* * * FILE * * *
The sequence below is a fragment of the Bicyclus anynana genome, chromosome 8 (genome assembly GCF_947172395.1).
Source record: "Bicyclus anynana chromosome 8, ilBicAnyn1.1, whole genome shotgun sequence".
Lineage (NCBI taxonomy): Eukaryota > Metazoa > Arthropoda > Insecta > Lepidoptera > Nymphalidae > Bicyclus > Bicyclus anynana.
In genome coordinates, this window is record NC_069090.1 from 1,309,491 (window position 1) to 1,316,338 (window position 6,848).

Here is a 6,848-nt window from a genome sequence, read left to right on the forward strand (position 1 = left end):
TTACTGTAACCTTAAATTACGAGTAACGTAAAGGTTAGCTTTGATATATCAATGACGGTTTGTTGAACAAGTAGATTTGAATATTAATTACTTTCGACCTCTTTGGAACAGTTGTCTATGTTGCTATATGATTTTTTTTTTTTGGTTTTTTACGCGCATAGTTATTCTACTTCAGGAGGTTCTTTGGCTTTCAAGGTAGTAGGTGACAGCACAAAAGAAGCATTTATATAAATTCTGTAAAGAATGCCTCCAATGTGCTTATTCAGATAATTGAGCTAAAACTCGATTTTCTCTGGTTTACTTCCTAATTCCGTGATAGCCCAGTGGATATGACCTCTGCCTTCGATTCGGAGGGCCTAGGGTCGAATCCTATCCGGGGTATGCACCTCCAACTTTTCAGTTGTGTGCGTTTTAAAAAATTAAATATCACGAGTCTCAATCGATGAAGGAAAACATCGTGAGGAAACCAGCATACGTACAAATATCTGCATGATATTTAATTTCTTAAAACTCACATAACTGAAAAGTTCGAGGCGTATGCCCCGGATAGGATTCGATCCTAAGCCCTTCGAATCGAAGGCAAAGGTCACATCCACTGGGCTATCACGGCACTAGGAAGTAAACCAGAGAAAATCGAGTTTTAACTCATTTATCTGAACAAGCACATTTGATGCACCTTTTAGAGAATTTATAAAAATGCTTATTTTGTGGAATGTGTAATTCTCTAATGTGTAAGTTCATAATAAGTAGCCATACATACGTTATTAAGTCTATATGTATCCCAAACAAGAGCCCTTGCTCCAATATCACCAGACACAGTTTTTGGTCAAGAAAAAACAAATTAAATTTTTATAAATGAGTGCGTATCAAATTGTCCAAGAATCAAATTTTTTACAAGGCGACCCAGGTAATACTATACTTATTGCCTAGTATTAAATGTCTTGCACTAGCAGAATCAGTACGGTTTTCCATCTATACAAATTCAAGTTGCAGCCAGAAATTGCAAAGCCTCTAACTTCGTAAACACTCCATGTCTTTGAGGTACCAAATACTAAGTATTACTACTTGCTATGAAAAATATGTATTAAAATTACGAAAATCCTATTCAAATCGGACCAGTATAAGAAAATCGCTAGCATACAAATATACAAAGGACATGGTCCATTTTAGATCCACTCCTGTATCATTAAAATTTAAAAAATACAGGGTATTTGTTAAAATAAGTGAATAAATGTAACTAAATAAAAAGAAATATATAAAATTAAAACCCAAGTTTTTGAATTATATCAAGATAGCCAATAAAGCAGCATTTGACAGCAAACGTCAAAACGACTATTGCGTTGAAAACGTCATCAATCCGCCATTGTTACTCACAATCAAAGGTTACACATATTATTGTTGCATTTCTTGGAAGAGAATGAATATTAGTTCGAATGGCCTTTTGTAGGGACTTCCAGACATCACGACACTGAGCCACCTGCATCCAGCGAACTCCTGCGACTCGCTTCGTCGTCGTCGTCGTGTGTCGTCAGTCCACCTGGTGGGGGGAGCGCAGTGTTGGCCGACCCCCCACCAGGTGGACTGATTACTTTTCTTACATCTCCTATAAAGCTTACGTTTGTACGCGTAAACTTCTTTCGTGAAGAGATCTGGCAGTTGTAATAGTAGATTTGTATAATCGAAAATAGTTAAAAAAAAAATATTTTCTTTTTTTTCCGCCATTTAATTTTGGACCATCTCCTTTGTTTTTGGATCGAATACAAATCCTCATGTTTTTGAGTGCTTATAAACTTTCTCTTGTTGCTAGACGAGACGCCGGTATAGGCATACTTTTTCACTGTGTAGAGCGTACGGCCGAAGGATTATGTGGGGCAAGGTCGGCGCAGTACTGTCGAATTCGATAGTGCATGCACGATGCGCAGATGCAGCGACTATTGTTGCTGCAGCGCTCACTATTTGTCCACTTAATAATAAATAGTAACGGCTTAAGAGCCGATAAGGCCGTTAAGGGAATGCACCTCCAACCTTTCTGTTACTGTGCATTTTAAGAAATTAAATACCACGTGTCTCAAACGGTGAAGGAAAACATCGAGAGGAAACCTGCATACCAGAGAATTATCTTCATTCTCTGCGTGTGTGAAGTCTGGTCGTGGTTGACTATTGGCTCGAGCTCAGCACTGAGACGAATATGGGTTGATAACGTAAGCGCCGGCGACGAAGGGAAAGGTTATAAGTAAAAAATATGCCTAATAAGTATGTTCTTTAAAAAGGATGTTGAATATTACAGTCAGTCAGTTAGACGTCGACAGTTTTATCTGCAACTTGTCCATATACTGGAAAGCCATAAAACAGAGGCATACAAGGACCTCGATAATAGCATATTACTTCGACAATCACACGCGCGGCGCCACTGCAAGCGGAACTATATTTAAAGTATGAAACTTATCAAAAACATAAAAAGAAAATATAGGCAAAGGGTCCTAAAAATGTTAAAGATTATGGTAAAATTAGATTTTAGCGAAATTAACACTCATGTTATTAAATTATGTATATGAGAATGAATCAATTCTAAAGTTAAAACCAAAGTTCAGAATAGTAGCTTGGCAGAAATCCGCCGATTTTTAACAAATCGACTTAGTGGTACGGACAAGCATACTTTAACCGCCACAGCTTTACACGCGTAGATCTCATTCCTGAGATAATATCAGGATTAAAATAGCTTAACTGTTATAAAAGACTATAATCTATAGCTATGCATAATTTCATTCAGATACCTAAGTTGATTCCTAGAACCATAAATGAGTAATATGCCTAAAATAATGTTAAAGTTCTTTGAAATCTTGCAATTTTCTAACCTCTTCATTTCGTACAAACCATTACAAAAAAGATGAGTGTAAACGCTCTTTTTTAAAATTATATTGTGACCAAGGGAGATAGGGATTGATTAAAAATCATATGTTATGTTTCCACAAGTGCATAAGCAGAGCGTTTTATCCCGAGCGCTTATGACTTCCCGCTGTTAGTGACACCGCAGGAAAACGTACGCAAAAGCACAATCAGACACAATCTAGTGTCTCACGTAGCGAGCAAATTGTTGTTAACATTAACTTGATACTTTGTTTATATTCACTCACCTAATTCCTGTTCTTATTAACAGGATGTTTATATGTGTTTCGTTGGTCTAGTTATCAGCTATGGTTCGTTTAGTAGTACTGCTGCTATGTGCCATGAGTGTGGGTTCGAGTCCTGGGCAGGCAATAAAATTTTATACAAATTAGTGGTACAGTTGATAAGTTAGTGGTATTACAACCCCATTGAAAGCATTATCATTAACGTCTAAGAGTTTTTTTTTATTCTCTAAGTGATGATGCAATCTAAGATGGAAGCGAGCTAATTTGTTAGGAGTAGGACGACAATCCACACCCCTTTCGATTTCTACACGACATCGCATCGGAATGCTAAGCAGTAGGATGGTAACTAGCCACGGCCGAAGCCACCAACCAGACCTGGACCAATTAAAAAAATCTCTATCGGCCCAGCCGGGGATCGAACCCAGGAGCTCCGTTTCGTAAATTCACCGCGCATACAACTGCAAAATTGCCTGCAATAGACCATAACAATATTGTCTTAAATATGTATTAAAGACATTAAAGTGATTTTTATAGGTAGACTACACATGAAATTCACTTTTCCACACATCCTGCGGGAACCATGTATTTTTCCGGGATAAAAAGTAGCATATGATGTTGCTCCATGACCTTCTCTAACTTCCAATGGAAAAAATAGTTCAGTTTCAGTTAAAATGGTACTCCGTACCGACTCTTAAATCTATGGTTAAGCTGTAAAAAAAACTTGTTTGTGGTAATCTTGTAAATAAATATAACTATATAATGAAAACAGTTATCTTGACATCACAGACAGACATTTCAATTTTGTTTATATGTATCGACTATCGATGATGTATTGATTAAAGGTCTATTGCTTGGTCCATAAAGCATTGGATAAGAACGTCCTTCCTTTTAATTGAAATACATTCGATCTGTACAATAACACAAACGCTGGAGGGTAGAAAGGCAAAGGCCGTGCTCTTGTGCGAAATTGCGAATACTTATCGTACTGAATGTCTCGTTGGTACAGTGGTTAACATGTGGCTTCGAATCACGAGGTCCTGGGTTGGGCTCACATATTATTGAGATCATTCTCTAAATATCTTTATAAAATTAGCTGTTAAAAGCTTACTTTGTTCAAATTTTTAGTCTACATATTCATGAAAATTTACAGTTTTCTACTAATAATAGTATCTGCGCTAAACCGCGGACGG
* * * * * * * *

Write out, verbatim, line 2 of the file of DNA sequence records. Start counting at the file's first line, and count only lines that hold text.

Source record: "Bicyclus anynana chromosome 8, ilBicAnyn1.1, whole genome shotgun sequence".